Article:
This year marks 70 years of our relationship and it is a good opportunity to celebrate our achievements together, but also to be forward-looking. December is the last month and the theme is ‘Next 70 Years’; the future of relationships that we want to achieve together. I deliberately did not want it to be all retrospective; I wanted to think about where we need to go, what are opportunities and challenges and have some dialogues.
All the themes are related to issues that are important to us for bilateral cooperation. We have covered many themes from disaster risk reduction to inclusion, security relations, education, counter-trafficking in persons, democracy in governance and health. We have taken this opportunity to remind everybody as well as ourselves of the number of engagement points and what is important about these points. It just gives us a chance to provide a framework for discussing our relationship and looking forward.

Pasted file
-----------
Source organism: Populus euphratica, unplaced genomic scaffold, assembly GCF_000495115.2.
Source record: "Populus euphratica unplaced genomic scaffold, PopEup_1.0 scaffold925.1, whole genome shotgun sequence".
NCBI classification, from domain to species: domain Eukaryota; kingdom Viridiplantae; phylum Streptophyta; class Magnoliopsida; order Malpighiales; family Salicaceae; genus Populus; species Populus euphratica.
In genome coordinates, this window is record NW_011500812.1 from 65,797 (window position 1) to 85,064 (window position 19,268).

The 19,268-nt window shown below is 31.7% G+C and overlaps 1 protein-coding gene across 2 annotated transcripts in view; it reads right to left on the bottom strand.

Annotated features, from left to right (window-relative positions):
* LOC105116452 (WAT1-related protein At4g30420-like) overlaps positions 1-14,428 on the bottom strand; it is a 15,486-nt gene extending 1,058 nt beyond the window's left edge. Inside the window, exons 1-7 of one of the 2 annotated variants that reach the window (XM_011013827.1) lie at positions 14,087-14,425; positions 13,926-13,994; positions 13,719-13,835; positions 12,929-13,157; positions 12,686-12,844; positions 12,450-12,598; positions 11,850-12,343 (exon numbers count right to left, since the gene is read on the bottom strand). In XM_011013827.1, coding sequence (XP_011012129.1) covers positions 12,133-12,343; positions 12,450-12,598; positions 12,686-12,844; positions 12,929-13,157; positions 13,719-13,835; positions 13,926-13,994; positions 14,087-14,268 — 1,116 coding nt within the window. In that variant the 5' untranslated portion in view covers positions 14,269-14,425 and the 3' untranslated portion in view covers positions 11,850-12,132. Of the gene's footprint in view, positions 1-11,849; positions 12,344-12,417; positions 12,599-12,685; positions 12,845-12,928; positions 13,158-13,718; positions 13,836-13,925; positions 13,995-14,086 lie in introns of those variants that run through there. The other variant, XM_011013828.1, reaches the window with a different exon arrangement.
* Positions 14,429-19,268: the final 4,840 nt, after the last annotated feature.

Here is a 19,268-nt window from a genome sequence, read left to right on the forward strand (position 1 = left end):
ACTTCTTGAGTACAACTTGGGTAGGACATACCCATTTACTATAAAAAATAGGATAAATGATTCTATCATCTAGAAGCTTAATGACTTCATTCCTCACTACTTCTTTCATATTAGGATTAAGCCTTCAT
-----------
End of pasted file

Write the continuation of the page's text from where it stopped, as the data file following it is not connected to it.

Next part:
In these 70 years, a lot of things have happened in both the countries. What struck me as we began planning for this year was that the many things have stayed the same: having a solid relationship; looking and listening to our mutual ambitions; the progress of some development efforts and wanting them to be the foundations of our future. I also look at institutions that we have shared like the Peace Corps. We did a photo retrospective of the Peace Corps volunteers recently and it was astounding to see the volunteers then and now. It was a people-to-people level relationship. Fulbright is another example of that. It gives us a chance to understand better where we are and look forward to the future.
As we observe the 70 years of diplomatic ties, we are reminded that the US was one the first countries to offer foreign development aid to Nepal. Has the US government assessed how its aid has been used and what impact it has had on Nepal over the 70 years?